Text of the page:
Imagine experiencing a runner’s high and the relaxing calm of yoga in a single exercise. That’s what swimming can do for you. While other aerobic exercises like running also help your body release endorphin (the feel-good hormone), the rhythmic breathing and water gushing by during swimming also create a sense of calm. To add to this, research has also shown that swimming induces brain-healing through a process known as hippocampal neurogenesis, a process where the brain replaces cells lost through stress.2

5. Reduces Heart Inflammation

Being a vigorous cardiovascular exercise, swimming is known to improve cardiac health and increase stamina. But a lesser known benefit of swimming is that it reduces inflammation, which can lead to many chronic ailments. Research has shown that swimming decreases inflammation that results in atherosclerosis build-up in the heart.3

6. Sleep More Soundly

There is nothing more refreshing than the feeling of freshness after a good night’s sleep. And swimming can help you get it even if you’d consider it a fringe benefit. A poll by the National Sleep Association found that people who undertake vigorous exercise such as swimming are twice as likely to have a good night’s sleep.4 They’re least likely to experience sleep problems like insomnia. One more reason to dive in? We think so.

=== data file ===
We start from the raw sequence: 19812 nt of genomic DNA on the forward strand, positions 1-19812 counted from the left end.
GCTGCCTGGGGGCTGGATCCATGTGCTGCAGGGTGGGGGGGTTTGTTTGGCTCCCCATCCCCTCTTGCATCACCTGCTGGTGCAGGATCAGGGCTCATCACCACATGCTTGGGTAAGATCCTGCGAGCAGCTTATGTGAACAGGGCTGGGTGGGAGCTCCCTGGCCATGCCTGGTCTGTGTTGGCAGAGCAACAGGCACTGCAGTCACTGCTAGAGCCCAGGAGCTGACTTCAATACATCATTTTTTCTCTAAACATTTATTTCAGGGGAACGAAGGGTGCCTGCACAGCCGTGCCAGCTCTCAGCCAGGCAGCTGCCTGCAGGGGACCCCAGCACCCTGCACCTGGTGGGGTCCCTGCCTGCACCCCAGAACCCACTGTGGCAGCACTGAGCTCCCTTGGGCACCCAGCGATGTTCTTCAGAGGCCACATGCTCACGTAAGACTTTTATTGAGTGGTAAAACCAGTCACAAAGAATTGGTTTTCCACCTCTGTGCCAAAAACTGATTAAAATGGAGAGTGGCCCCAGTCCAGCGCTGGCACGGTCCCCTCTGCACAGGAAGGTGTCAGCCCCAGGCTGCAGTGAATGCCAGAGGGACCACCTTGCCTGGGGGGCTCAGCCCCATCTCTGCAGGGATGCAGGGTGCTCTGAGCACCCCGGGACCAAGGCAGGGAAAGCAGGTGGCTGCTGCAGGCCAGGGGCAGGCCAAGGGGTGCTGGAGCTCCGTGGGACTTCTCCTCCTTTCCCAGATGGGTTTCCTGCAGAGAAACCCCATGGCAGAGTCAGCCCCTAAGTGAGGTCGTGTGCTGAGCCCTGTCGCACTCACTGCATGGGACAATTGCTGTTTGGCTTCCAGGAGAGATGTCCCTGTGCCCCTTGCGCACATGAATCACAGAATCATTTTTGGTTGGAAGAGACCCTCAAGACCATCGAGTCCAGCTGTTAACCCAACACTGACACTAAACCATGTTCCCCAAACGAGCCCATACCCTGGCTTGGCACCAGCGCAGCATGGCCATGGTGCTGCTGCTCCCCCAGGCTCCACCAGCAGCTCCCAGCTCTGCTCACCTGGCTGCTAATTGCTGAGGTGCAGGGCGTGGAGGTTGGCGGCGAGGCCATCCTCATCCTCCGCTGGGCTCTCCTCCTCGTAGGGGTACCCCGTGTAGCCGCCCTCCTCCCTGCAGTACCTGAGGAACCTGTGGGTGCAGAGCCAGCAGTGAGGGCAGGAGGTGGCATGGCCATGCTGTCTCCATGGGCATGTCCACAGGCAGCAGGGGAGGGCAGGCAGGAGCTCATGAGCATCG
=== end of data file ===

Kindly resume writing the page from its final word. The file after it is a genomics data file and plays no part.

7. Get Smarter

As unreal as it sounds, swimming can actually make you smarter. A study conducted by the Griffith Institute of Educational Research in Australia suggests that children involved in swimming lessons at an early age reach important milestones sooner than children who don’t swim.5 According to Griffith’s study, language development, confidence, and physical development are all achieved sooner in kids who swim. Even if you are an adult, it’s encouraging enough to know that swimming helps in brain development.

8. Live Longer

While swimming may not be able to help you if you’re in an accident, research says that it sure can prevent premature death. A study published in the International Journal of Aquatic Education and Research concludes that swimming can reduce the risk of mortality by about 50%.6